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About Software Testing and Unit Testing

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To gain the most benefit from unit testing, you must understand its purpose and how it can help improve your software. In this chapter, you learn about the “universe” of software testing, where unit testing fits into this universe, and what its benefits and drawbacks are.
This chapter is from the book

This chapter is from the book

What Is Software Testing For?

A common goal of many software projects is to make some profit for someone. The usual way in which this goal is realized is directly, by selling the software via the app store or licensing its use in some other way. Software destined for in-house use by the developer’s business often makes its money indirectly by improving the efficiency of some business process, reducing the amount of time paid staff must spend attending to the process. If the savings in terms of process efficiency is greater than the cost of developing the software, the project is profitable. Developers of open source projects often sell support packages or use the software themselves: In these cases the preceding argument still applies.

So, economics 101: If the goal of a software project is to make profit—whether the end product is to be sold to a customer or used internally—it must provide some value to the user greater than the cost of the software in order to meet that goal and be successful. I realize that this is not a groundbreaking statement, but it has important ramifications for software testing.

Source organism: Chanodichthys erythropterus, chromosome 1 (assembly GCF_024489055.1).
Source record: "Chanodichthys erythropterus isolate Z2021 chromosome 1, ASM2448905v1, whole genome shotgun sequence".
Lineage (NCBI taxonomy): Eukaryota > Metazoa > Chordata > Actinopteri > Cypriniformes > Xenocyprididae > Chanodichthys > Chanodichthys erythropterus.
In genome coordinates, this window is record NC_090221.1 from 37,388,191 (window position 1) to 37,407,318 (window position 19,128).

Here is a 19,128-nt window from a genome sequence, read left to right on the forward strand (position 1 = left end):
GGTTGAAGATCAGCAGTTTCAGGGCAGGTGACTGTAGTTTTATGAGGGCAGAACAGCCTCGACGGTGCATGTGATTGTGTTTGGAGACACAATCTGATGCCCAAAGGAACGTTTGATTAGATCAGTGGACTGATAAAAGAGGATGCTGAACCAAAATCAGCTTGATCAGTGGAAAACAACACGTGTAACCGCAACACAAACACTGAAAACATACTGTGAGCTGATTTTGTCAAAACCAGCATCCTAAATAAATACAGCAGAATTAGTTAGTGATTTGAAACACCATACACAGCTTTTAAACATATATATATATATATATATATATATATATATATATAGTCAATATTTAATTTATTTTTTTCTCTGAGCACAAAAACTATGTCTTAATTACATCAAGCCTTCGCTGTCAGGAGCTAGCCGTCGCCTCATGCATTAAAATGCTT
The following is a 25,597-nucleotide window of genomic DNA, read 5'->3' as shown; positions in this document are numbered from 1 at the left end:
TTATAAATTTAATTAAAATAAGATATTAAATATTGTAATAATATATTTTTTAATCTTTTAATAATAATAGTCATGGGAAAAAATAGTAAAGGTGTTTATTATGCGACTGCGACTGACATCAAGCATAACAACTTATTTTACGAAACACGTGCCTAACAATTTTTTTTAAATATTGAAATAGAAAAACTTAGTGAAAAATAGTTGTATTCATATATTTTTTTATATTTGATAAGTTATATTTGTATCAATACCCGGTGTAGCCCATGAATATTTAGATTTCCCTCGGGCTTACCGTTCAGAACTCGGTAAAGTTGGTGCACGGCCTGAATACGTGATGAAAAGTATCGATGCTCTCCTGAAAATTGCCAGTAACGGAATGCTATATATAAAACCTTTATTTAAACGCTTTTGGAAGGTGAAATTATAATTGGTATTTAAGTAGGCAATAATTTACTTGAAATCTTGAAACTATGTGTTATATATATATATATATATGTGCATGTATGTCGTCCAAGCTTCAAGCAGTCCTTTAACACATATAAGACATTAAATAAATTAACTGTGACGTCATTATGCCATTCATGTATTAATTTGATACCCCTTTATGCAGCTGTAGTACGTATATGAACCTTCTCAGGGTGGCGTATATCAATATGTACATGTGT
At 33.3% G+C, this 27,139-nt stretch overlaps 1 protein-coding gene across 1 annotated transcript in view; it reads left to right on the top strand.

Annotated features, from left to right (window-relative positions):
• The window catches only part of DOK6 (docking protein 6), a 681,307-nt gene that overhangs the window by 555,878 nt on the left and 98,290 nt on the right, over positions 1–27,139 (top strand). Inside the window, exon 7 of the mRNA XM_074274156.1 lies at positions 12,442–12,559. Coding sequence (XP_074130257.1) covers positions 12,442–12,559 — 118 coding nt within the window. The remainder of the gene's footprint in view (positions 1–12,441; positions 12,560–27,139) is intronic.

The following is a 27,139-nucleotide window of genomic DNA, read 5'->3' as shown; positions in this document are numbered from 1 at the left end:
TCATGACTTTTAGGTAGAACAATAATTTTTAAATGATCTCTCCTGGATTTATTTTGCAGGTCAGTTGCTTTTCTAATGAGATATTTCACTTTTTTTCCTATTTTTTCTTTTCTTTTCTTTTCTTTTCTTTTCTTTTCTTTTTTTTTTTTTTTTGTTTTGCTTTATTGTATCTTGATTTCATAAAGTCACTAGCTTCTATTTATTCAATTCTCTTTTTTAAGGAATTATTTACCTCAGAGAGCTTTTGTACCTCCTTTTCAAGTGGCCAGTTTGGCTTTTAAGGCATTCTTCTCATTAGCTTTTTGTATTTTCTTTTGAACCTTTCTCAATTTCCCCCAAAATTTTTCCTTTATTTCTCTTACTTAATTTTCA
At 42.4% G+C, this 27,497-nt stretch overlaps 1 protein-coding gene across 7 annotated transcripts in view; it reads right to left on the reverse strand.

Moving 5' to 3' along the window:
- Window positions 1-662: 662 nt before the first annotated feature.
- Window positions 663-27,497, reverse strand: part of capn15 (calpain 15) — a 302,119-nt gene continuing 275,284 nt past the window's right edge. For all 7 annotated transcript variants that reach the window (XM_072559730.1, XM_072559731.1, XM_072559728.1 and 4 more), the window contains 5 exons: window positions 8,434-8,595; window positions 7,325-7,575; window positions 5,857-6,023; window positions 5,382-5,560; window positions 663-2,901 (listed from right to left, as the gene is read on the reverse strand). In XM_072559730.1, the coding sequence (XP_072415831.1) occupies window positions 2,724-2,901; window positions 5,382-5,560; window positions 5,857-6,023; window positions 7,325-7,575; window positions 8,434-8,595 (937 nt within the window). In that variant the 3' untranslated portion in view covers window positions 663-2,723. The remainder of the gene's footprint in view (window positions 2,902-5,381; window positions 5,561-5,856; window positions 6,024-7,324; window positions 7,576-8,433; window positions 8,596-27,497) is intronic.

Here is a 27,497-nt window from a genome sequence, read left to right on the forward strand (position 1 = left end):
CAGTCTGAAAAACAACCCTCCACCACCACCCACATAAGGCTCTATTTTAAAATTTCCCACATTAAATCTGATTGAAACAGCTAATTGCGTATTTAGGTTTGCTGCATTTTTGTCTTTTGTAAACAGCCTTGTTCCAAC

If testing (also known as Quality Assurance, or QA) is something we do to support our software projects, it must support the goal of making a profit. That’s important because it automatically sets some constraints on how a software product must be tested: If the testing will cost so much that you lose money, it isn’t appropriate to do. But testing software can show that the product works; that is, that the product contains the valuable features expected by your customers. If you can’t demonstrate that value, the customers may not buy the product.

Notice that the purpose of testing is to show that the product works, not discover bugs. It’s Quality Assurance, not Quality Insertion. Finding bugs is usually bad. Why? Because it costs money to fix bugs, and that’s money that’s being wasted because you were being paid to write the software without bugs in in the first place. In an ideal world, you might think that developers just write bug-free software, do some quick testing to demonstrate there are no bugs, and then we upload to iTunes Connect and wait for the money to roll in. But hold on:Working like that might introduce the same cost problem, in another way. How much longer would it take you to write software that you knew, before it was tested, would be 100% free of bugs? How much would that cost?

It seems, therefore, that appropriate software testing is a compromise: balancing the level of control needed on development with the level of checking done to provide some confidence that the software works without making the project costs unmanageable. How should you decide where to make that compromise? It should be based on reducing the risk associated with shipping the product to an acceptable level. So the most “risky” components—those most critical to the software’s operation or those where you think most bugs might be hiding—should be tested first, then the next most risky, and so on until you’re happy that the amount of risk remaining is not worth spending more time and money addressing. The end goal should be that the customer can see that the software does what it ought, and is therefore worth paying for.

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